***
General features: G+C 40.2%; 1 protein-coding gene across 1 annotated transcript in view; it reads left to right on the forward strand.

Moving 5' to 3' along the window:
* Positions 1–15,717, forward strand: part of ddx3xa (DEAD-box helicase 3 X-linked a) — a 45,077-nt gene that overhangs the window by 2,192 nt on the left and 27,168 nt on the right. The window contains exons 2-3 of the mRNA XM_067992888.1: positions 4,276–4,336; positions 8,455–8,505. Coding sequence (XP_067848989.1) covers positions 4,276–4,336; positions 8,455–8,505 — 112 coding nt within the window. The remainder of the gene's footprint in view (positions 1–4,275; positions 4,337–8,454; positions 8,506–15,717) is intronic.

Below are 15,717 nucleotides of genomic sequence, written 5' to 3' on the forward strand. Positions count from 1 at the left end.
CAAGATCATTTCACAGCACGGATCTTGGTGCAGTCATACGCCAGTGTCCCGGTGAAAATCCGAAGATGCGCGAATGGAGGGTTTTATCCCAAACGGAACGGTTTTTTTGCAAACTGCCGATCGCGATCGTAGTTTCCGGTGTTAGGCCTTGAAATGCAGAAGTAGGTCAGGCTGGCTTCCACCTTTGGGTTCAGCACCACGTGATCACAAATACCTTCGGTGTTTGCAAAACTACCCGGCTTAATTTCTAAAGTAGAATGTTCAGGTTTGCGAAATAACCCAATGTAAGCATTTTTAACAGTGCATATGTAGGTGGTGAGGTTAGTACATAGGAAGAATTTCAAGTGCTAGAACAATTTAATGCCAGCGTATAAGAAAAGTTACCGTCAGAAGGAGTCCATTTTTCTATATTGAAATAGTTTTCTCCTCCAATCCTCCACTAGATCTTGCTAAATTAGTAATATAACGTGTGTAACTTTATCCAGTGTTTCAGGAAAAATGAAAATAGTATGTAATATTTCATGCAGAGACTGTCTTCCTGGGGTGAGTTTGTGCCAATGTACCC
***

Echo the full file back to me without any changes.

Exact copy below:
General features: G+C 40.2%; 1 protein-coding gene across 1 annotated transcript in view; it reads left to right on the forward strand.

Moving 5' to 3' along the window:
* Positions 1–15,717, forward strand: part of ddx3xa (DEAD-box helicase 3 X-linked a) — a 45,077-nt gene that overhangs the window by 2,192 nt on the left and 27,168 nt on the right. The window contains exons 2-3 of the mRNA XM_067992888.1: positions 4,276–4,336; positions 8,455–8,505. Coding sequence (XP_067848989.1) covers positions 4,276–4,336; positions 8,455–8,505 — 112 coding nt within the window. The remainder of the gene's footprint in view (positions 1–4,275; positions 4,337–8,454; positions 8,506–15,717) is intronic.

Below are 15,717 nucleotides of genomic sequence, written 5' to 3' on the forward strand. Positions count from 1 at the left end.
CAAGATCATTTCACAGCACGGATCTTGGTGCAGTCATACGCCAGTGTCCCGGTGAAAATCCGAAGATGCGCGAATGGAGGGTTTTATCCCAAACGGAACGGTTTTTTTGCAAACTGCCGATCGCGATCGTAGTTTCCGGTGTTAGGCCTTGAAATGCAGAAGTAGGTCAGGCTGGCTTCCACCTTTGGGTTCAGCACCACGTGATCACAAATACCTTCGGTGTTTGCAAAACTACCCGGCTTAATTTCTAAAGTAGAATGTTCAGGTTTGCGAAATAACCCAATGTAAGCATTTTTAACAGTGCATATGTAGGTGGTGAGGTTAGTACATAGGAAGAATTTCAAGTGCTAGAACAATTTAATGCCAGCGTATAAGAAAAGTTACCGTCAGAAGGAGTCCATTTTTCTATATTGAAATAGTTTTCTCCTCCAATCCTCCACTAGATCTTGCTAAATTAGTAATATAACGTGTGTAACTTTATCCAGTGTTTCAGGAAAAATGAAAATAGTATGTAATATTTCATGCAGAGACTGTCTTCCTGGGGTGAGTTTGTGCCAATGTACCC